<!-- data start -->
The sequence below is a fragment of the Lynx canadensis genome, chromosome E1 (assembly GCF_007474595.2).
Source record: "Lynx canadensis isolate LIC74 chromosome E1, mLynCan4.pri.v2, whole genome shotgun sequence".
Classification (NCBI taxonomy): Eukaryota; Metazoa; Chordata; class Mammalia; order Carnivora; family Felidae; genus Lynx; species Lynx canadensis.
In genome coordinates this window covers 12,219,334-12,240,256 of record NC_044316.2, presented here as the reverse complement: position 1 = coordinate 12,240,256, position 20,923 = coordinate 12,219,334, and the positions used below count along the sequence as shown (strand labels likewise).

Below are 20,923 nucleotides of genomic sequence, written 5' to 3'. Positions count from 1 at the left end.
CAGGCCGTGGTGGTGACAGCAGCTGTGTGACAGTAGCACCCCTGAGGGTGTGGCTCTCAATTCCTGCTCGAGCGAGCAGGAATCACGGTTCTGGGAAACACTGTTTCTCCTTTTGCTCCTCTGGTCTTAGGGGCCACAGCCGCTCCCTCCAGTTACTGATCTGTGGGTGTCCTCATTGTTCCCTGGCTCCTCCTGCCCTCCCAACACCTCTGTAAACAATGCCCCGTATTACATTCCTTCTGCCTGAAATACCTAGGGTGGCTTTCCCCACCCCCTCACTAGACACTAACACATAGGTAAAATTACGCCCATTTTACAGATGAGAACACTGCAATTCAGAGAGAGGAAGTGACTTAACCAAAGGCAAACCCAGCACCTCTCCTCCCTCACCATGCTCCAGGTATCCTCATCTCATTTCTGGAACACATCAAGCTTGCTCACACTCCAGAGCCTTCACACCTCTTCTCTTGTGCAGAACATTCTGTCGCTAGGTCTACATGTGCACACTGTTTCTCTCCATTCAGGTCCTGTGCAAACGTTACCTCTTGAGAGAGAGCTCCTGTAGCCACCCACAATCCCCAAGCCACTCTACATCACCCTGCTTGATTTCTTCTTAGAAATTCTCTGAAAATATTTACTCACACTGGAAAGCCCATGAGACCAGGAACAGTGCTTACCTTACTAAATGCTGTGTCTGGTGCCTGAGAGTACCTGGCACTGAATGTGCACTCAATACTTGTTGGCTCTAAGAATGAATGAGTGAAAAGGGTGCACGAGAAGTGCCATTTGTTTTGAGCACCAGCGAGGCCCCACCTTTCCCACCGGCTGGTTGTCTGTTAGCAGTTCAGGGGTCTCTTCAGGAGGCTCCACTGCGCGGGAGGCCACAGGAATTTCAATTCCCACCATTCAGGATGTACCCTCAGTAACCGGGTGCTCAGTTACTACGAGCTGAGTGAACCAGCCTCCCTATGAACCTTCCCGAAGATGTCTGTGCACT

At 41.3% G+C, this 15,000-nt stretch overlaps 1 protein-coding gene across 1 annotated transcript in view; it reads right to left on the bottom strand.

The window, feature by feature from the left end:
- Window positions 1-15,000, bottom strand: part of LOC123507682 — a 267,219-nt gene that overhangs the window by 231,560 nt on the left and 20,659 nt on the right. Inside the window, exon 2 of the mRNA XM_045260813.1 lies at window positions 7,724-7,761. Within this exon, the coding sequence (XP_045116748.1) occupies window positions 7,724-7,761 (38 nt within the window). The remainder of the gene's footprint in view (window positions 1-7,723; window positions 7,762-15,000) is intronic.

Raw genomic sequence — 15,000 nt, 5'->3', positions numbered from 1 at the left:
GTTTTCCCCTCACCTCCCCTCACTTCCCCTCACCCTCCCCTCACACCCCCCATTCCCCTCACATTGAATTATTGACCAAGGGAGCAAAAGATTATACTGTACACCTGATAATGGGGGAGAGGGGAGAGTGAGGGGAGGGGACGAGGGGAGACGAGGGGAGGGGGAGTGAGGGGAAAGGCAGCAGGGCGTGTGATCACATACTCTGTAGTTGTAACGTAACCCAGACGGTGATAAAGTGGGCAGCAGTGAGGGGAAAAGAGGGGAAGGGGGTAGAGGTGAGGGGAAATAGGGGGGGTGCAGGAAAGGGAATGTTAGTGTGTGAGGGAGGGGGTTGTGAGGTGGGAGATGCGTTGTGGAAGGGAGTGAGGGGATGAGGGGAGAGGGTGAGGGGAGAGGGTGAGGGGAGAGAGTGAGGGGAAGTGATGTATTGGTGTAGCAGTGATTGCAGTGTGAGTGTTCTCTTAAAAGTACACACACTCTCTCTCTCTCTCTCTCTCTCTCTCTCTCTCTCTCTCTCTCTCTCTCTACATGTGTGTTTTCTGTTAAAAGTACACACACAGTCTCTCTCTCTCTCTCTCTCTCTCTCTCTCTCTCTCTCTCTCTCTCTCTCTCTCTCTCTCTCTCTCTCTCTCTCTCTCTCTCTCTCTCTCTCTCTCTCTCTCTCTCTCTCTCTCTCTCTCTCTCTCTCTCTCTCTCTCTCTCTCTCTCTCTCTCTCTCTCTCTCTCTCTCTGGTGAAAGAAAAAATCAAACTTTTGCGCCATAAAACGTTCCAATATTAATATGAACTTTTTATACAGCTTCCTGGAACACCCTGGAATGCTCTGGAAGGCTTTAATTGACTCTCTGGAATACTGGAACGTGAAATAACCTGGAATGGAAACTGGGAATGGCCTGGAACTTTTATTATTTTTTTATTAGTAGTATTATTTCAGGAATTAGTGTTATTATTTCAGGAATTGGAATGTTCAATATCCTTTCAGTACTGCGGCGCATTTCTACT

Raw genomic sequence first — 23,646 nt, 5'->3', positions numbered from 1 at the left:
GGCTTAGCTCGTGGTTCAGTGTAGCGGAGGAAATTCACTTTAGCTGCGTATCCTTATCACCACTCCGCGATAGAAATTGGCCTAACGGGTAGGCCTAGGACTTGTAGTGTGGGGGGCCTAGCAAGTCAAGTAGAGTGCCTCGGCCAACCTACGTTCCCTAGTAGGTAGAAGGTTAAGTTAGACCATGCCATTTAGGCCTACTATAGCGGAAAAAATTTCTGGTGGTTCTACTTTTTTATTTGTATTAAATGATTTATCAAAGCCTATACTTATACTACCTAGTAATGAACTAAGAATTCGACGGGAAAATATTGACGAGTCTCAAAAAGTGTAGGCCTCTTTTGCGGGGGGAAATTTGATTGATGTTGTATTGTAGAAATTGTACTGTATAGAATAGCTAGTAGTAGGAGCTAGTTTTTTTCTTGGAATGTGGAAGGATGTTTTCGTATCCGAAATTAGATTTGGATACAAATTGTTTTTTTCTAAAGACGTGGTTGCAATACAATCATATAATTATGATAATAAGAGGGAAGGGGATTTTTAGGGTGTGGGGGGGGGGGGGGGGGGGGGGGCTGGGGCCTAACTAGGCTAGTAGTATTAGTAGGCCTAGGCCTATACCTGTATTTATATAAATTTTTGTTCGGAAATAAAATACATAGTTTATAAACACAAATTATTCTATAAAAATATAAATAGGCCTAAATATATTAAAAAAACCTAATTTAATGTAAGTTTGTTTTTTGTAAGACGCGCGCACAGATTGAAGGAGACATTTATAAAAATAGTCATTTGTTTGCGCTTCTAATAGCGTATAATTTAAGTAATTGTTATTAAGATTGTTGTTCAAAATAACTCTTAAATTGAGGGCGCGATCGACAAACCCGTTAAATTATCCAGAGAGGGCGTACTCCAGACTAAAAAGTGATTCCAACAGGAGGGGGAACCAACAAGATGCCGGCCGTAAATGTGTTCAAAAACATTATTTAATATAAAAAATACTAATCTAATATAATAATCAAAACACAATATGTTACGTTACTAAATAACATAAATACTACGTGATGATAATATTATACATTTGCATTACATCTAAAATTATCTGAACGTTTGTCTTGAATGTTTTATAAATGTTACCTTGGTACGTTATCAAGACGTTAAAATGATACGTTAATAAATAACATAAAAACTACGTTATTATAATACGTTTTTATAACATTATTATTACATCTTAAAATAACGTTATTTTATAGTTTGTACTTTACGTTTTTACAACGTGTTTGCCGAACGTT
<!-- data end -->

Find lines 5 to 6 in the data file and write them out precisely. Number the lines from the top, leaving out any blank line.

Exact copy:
Below are 20,923 nucleotides of genomic sequence, written 5' to 3'. Positions count from 1 at the left end.
CAGGCCGTGGTGGTGACAGCAGCTGTGTGACAGTAGCACCCCTGAGGGTGTGGCTCTCAATTCCTGCTCGAGCGAGCAGGAATCACGGTTCTGGGAAACACTGTTTCTCCTTTTGCTCCTCTGGTCTTAGGGGCCACAGCCGCTCCCTCCAGTTACTGATCTGTGGGTGTCCTCATTGTTCCCTGGCTCCTCCTGCCCTCCCAACACCTCTGTAAACAATGCCCCGTATTACATTCCTTCTGCCTGAAATACCTAGGGTGGCTTTCCCCACCCCCTCACTAGACACTAACACATAGGTAAAATTACGCCCATTTTACAGATGAGAACACTGCAATTCAGAGAGAGGAAGTGACTTAACCAAAGGCAAACCCAGCACCTCTCCTCCCTCACCATGCTCCAGGTATCCTCATCTCATTTCTGGAACACATCAAGCTTGCTCACACTCCAGAGCCTTCACACCTCTTCTCTTGTGCAGAACATTCTGTCGCTAGGTCTACATGTGCACACTGTTTCTCTCCATTCAGGTCCTGTGCAAACGTTACCTCTTGAGAGAGAGCTCCTGTAGCCACCCACAATCCCCAAGCCACTCTACATCACCCTGCTTGATTTCTTCTTAGAAATTCTCTGAAAATATTTACTCACACTGGAAAGCCCATGAGACCAGGAACAGTGCTTACCTTACTAAATGCTGTGTCTGGTGCCTGAGAGTACCTGGCACTGAATGTGCACTCAATACTTGTTGGCTCTAAGAATGAATGAGTGAAAAGGGTGCACGAGAAGTGCCATTTGTTTTGAGCACCAGCGAGGCCCCACCTTTCCCACCGGCTGGTTGTCTGTTAGCAGTTCAGGGGTCTCTTCAGGAGGCTCCACTGCGCGGGAGGCCACAGGAATTTCAATTCCCACCATTCAGGATGTACCCTCAGTAACCGGGTGCTCAGTTACTACGAGCTGAGTGAACCAGCCTCCCTATGAACCTTCCCGAAGATGTCTGTGCACT